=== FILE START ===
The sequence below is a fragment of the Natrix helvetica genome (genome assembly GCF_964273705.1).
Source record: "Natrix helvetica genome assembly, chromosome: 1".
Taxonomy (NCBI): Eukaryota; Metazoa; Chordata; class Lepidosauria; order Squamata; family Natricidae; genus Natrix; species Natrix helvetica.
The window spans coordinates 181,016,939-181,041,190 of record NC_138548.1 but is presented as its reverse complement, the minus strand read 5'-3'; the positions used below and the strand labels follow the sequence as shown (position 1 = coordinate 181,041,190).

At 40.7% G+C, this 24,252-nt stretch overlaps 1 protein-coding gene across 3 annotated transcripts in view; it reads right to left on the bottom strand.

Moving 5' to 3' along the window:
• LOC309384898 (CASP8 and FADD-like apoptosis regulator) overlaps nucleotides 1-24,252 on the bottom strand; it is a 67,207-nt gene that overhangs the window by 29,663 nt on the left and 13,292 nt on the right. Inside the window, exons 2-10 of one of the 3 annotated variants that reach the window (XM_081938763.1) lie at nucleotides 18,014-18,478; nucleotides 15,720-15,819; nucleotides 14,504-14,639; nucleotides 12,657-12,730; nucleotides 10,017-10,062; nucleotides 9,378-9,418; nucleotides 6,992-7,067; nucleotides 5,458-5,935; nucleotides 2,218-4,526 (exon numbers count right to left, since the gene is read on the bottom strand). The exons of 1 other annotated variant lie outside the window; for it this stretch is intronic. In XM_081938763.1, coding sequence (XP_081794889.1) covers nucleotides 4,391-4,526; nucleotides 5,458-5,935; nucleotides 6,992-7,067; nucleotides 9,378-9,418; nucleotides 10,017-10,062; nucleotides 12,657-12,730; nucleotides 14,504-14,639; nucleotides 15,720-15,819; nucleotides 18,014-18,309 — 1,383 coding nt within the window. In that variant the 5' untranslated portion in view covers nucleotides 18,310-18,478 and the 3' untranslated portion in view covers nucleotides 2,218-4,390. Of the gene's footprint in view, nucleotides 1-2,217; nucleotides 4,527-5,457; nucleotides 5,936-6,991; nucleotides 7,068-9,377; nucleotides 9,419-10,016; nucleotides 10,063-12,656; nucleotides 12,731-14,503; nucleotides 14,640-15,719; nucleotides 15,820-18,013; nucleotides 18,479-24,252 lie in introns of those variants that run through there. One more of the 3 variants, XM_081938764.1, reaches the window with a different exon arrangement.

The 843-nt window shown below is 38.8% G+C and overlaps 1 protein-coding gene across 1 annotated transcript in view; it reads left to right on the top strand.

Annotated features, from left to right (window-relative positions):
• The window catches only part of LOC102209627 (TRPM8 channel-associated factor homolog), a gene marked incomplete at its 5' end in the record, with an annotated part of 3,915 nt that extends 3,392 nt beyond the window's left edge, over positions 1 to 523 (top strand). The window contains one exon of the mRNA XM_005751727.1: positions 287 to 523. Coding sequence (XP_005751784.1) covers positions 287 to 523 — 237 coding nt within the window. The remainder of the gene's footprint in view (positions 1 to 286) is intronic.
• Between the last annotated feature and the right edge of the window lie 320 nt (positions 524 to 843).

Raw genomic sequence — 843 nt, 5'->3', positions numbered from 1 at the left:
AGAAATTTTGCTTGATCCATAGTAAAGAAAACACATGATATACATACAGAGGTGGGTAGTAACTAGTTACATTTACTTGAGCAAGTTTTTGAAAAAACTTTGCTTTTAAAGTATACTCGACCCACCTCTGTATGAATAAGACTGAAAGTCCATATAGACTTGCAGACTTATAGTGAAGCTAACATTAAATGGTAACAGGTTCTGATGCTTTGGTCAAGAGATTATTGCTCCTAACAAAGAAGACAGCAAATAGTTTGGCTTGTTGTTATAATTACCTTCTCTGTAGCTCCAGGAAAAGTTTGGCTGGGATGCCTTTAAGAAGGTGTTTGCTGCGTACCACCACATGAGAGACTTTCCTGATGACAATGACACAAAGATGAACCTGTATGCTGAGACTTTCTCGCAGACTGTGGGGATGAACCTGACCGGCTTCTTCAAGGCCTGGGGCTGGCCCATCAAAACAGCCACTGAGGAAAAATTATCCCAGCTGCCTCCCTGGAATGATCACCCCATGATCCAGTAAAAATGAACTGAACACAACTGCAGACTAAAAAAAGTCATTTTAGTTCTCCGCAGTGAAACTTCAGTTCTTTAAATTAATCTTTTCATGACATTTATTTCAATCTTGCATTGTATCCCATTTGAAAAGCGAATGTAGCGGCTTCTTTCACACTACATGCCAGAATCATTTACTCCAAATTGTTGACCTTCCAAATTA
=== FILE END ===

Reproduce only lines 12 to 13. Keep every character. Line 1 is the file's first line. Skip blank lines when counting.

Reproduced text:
Raw genomic sequence — 843 nt, 5'->3', positions numbered from 1 at the left:
AGAAATTTTGCTTGATCCATAGTAAAGAAAACACATGATATACATACAGAGGTGGGTAGTAACTAGTTACATTTACTTGAGCAAGTTTTTGAAAAAACTTTGCTTTTAAAGTATACTCGACCCACCTCTGTATGAATAAGACTGAAAGTCCATATAGACTTGCAGACTTATAGTGAAGCTAACATTAAATGGTAACAGGTTCTGATGCTTTGGTCAAGAGATTATTGCTCCTAACAAAGAAGACAGCAAATAGTTTGGCTTGTTGTTATAATTACCTTCTCTGTAGCTCCAGGAAAAGTTTGGCTGGGATGCCTTTAAGAAGGTGTTTGCTGCGTACCACCACATGAGAGACTTTCCTGATGACAATGACACAAAGATGAACCTGTATGCTGAGACTTTCTCGCAGACTGTGGGGATGAACCTGACCGGCTTCTTCAAGGCCTGGGGCTGGCCCATCAAAACAGCCACTGAGGAAAAATTATCCCAGCTGCCTCCCTGGAATGATCACCCCATGATCCAGTAAAAATGAACTGAACACAACTGCAGACTAAAAAAAGTCATTTTAGTTCTCCGCAGTGAAACTTCAGTTCTTTAAATTAATCTTTTCATGACATTTATTTCAATCTTGCATTGTATCCCATTTGAAAAGCGAATGTAGCGGCTTCTTTCACACTACATGCCAGAATCATTTACTCCAAATTGTTGACCTTCCAAATTA